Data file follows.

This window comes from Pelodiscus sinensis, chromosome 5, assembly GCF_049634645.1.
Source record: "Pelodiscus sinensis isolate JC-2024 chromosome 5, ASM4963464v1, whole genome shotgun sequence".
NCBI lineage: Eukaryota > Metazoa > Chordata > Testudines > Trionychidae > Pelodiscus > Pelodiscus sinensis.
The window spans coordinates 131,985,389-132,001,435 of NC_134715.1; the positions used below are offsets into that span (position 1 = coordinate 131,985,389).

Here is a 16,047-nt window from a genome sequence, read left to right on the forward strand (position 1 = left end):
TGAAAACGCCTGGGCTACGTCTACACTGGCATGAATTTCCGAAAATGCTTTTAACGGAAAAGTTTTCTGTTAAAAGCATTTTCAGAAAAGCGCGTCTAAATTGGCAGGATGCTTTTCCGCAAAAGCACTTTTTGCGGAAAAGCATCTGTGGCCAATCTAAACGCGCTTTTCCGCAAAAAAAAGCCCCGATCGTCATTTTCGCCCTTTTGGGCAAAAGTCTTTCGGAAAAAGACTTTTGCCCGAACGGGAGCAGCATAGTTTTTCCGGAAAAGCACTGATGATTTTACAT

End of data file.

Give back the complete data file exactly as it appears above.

This window comes from Pelodiscus sinensis, chromosome 5, assembly GCF_049634645.1.
Source record: "Pelodiscus sinensis isolate JC-2024 chromosome 5, ASM4963464v1, whole genome shotgun sequence".
NCBI lineage: Eukaryota > Metazoa > Chordata > Testudines > Trionychidae > Pelodiscus > Pelodiscus sinensis.
The window spans coordinates 131,985,389-132,001,435 of NC_134715.1; the positions used below are offsets into that span (position 1 = coordinate 131,985,389).

Here is a 16,047-nt window from a genome sequence, read left to right on the forward strand (position 1 = left end):
TGAAAACGCCTGGGCTACGTCTACACTGGCATGAATTTCCGAAAATGCTTTTAACGGAAAAGTTTTCTGTTAAAAGCATTTTCAGAAAAGCGCGTCTAAATTGGCAGGATGCTTTTCCGCAAAAGCACTTTTTGCGGAAAAGCATCTGTGGCCAATCTAAACGCGCTTTTCCGCAAAAAAAAGCCCCGATCGTCATTTTCGCCCTTTTGGGCAAAAGTCTTTCGGAAAAAGACTTTTGCCCGAACGGGAGCAGCATAGTTTTTCCGGAAAAGCACTGATGATTTTACAT